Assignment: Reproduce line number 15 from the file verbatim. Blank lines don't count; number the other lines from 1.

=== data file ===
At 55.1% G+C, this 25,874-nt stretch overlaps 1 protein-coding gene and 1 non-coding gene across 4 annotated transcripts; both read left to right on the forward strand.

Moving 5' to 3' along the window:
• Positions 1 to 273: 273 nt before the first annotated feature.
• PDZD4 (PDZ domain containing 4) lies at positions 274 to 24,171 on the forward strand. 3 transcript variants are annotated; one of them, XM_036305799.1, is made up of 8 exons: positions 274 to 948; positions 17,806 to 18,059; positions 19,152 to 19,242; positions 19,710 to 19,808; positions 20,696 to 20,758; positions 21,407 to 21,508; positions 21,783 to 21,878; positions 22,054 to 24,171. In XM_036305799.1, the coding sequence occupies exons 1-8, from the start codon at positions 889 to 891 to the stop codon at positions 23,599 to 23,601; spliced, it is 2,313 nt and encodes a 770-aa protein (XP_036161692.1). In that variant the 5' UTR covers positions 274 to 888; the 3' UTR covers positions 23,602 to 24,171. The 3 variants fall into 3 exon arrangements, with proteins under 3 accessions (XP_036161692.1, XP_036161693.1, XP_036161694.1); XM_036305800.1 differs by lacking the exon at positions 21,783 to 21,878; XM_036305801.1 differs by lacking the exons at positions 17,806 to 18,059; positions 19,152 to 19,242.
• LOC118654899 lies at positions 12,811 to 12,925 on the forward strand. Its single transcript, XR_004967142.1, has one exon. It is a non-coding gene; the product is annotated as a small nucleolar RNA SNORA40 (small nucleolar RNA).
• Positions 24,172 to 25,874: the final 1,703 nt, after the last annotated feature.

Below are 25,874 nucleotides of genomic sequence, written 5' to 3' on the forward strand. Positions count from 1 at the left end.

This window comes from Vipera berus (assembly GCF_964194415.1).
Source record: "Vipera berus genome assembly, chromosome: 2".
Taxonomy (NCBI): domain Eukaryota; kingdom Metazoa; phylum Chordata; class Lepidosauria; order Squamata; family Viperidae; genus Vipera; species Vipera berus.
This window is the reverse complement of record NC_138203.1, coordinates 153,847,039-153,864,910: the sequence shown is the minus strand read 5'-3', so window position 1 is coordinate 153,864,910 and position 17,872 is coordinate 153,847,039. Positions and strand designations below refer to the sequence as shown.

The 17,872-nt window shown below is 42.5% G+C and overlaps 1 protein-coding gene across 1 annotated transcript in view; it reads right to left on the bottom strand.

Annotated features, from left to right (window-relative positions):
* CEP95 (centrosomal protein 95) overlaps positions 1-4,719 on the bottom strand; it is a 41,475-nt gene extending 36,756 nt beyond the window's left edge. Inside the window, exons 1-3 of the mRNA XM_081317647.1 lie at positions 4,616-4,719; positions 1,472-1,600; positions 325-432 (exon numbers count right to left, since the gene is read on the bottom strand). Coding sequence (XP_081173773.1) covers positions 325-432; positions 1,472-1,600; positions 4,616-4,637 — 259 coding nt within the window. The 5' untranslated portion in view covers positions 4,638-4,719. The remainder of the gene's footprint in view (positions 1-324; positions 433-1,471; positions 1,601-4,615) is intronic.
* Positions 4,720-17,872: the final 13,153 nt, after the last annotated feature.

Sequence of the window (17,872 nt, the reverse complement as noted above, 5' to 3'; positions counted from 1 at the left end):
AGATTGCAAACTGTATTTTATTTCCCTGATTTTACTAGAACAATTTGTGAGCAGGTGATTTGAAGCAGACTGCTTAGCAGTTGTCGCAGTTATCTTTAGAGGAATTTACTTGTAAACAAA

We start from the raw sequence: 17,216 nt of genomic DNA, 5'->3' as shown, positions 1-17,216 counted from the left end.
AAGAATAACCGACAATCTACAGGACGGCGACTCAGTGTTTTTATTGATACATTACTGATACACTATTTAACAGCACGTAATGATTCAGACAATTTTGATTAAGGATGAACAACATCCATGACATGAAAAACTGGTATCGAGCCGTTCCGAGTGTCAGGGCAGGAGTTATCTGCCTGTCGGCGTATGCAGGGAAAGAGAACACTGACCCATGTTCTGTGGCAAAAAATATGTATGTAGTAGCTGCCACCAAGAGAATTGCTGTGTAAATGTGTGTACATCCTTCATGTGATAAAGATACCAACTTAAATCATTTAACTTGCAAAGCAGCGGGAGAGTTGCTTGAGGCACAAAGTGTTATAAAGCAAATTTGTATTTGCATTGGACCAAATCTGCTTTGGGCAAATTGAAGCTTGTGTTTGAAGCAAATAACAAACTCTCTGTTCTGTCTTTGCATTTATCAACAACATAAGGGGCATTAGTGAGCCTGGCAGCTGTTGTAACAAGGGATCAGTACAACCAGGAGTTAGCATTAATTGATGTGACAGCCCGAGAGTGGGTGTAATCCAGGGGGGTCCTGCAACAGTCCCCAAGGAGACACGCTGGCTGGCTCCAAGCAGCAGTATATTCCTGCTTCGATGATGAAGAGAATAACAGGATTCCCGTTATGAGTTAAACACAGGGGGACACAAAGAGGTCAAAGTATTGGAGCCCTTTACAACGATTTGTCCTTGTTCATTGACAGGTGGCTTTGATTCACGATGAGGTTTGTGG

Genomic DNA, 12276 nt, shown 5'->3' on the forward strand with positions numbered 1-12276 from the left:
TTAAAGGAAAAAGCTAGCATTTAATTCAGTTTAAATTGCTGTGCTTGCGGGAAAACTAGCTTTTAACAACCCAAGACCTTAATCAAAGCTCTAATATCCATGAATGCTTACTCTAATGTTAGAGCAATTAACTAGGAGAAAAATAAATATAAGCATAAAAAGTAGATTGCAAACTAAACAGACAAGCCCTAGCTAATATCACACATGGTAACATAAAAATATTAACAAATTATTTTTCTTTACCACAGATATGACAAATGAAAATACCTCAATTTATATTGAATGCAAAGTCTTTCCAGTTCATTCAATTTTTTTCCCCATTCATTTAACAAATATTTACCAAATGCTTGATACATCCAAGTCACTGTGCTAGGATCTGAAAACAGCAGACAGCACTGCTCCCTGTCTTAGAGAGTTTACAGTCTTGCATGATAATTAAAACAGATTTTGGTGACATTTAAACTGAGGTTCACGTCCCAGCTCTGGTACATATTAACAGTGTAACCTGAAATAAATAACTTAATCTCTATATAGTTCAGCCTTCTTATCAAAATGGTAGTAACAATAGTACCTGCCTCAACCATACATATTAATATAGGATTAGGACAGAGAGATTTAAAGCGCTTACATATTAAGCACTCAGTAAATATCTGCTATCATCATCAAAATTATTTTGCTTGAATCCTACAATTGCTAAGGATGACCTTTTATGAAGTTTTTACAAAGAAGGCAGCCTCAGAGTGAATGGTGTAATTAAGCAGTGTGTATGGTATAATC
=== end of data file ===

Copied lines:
* Positions 4,720-17,872: the final 13,153 nt, after the last annotated feature.